I wish I could tell you exactly what is a “fair use" by another author of a copyright expression. I can’t and neither can anyone else. It is a vague defense to infringement allowed by 19th century judges, and eventually put into concrete words by Congress. The words are so concise they are not so precise.
But I am tough so I will give it a try. As you read this please keep in mind that the judges always—when fair use is claimed—try to compare two stakes and their importance. One stake is of the original author, who is entitled to control copying and distribution of copies of his or her work. (That could be text, music, visual art, animation, live action video or any other medium.) That stake includes the right to expand the original and make “derivative works," such as a movie sequel. The second stake is the second author, who has a stake in making some use of the original, because use is how expression develops. The law accepts that development.
When it codified the fair use defense in 1976 Congress said:
“In determining whether the use made of a work in any particular case is a fair use the factors to be considered shall include—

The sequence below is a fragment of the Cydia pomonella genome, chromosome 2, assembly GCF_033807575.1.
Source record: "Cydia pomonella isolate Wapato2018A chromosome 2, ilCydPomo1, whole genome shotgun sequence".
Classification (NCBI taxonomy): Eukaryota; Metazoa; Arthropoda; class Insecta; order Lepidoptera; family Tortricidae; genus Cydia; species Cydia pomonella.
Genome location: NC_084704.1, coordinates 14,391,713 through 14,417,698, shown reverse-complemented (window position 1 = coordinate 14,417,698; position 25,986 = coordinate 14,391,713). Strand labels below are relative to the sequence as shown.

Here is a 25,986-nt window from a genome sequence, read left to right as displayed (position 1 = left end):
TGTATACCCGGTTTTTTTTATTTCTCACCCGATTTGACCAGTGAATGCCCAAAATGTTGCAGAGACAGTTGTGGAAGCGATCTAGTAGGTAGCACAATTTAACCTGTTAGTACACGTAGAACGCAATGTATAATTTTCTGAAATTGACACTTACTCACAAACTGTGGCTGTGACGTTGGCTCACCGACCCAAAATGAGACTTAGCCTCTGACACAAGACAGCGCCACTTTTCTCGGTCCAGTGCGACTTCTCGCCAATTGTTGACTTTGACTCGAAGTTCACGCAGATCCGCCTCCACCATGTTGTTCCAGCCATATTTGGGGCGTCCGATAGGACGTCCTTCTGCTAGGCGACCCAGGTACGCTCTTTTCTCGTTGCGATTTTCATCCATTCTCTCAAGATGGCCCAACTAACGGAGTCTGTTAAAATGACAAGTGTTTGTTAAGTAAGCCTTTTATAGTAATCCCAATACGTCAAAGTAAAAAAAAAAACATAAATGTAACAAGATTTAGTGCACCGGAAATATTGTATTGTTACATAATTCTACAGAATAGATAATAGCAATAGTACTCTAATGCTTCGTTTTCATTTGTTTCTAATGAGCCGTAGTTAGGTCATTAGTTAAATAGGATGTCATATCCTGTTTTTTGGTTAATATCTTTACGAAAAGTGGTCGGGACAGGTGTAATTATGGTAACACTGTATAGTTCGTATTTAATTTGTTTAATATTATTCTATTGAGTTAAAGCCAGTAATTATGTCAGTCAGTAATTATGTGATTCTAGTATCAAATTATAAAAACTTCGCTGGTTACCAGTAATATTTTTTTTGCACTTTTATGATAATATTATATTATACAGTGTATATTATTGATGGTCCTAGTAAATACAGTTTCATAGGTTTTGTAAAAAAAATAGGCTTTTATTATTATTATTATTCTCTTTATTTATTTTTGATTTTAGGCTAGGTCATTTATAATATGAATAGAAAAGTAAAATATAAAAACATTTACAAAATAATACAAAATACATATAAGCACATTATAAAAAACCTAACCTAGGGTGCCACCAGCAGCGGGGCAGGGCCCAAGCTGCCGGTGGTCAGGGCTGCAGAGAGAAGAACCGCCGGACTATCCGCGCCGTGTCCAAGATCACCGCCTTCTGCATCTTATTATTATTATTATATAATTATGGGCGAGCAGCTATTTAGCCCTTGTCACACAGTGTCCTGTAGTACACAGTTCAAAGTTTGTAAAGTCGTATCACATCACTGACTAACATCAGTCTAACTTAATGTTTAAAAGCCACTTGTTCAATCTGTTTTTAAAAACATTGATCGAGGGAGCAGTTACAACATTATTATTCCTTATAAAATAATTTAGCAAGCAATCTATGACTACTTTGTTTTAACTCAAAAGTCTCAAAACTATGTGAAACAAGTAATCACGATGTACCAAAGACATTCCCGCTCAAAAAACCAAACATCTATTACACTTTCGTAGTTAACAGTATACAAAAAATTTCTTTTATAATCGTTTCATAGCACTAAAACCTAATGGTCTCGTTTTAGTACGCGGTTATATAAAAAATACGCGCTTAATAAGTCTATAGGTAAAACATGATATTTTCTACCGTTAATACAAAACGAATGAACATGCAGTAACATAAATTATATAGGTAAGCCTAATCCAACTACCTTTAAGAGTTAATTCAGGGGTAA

(1) the purpose and character of the use, including whether such use is of a commercial nature or is for nonprofit educational purposes;
(2) the nature of the copyrighted work;
(3) the amount and substantiality of the portion used in relation to the copyrighted work as a whole; and
(4) the effect of the use upon the potential market for or value of the copyrighted work." [US Code, title 17, section 107.]
Look at the first factor, the character of the use.
Now the second factor, the nature of the original.
The third factor focuses on what portion of the original is used.
The final factor is economic, effect on the market for the original.
There are two more important points not in what Congress wrote. First, a judge and jury are likely to consider, perhaps unconsciously, whether you are a good guy or a bad guy. Second, giving credit to the original author buys you nothing.
The short of all this, sadly for creative people, is that fair use is messy business. Even lawyers and judges disagree about exactly what it means. If you have any doubt at all, you had better—before you publish—consult with a copyright lawyer, who is familiar with all the cases decided both before and after Congress spoke. He or she may well need to look for cases close to the one you present and how they came out, and lawyers learn in law school how to do this effectively.
© 2012 Philip L. Marcus.
Trademark Application Attorney